by Jeff Hagan
(Tacoma, WA, USA)
Scripture: Isaiah Chapter 6
B. B. Warfield describes Calvinism as “that sight of the majesty of God that pervades all of life and all of experience.” Or, to put it bluntly, “God saves sinners.” Whenever doctrinal statements in Scripture are presented God wants us to understand them but He also wants us to know the effects of them on our personal lives. For instance, the profound doctrines found within chapters 1 -3 of the book of Ephesians are directly followed by how to apply those doctrines to life and experience in chapters 4 - 6. Not only are we to gain knowledge from Scripture, but our lives should be transformed by them as well.
So, what are the personal results, or implications, of Calvinism both in our personal lives and in our ministries? How is our personal life impacted as separate from our ministry, and in addition, how is our ministry impacted as separate from our personal lives.
Of course there is no way these can be totally and completely separated. One cannot fully isolate who you are from what you do. My goal here in separating them is simply to bring these principles into sharp focus. Let me also state that I have no intention of implying these two areas are set apart in fixed categories.
In defining Calvinism the renown B. B. Warfield used words strong in an experimental nature. He used “apprehension” and “realisation” which primarily relate to understanding, but they reach beyond that as well. When he uses words like “seen God,” “filled on the one hand with a sense of his own unworthiness,” “adoring wonder,” “thinking, feeling and willing,” he is using words related to experience.* What Warfield is really getting at is that no one is really a Calvinist, no one is truly biblical in their thinking of God, no one really lives the Doctrines of Grace , no one is truly evangelical until these concepts have been etched into every aspect of their experience.** “In other words, Warfield would say that an academic Calvinist is a misnomer, as much as to speak of ‘a living corpse’ is a misnomer. When the soul and the body are separate death has taken place, and Warfield would teach us that when the soul of Calvinistic thought is dead or absent, all that remains is a carcase, a stench in the nostrils of God, and so often a stench in the church when found in a minister.”***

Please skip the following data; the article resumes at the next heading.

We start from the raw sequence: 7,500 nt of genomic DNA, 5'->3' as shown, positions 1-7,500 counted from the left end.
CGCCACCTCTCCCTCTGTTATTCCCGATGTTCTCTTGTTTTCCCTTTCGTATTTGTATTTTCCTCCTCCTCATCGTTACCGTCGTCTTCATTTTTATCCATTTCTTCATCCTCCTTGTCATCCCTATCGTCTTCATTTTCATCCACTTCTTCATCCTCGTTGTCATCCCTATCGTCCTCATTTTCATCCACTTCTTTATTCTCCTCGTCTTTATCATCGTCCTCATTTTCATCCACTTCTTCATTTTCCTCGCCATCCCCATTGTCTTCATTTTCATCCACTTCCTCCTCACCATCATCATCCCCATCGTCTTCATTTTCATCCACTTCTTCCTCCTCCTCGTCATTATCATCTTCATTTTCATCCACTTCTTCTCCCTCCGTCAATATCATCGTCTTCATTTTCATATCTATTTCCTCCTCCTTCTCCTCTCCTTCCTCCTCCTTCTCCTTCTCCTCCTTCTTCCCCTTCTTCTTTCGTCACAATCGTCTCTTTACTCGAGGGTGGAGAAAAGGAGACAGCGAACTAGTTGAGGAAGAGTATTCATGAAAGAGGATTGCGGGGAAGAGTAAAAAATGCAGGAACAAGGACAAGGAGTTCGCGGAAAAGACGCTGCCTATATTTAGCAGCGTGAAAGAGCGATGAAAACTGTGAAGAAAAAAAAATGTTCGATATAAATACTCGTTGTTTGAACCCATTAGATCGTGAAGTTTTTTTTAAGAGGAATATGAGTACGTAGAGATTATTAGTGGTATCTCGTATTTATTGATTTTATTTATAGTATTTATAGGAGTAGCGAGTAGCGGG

Now, keeping all of this in mind, let's turn to Isaiah 6 and read it together.
Okay, so here we have a record showing how God created a true Calvinist, how God brought an individual to a real vision of the depth of the majesty of God so as to affect him in a way that his life would never be the same again. What was the first thing in this vision that kind of slapped Isaiah across the face? It was the sight of God as the high and lofty One, seated upon a magnificent throne, so that whatever else might be brought forth in the vision — the holiness of God, the grace of God, the forgiveness of God —it is radiating outward from a position of rulership and enthronement: “I saw the Lord sitting upon a throne, high and lifted up.” This incredible display of the Lord as King produced several notable results in the life of Isaiah.
*Inspired by, and adapted from, Warfield, B.B., “Calvinism as Theologian and Calvinism Today.”
**Inspired by, and adapted from, Martin, Albert N., “The Practical Implications of Calvinism.”
***Quoted from Martin, “The Practical Implications...”
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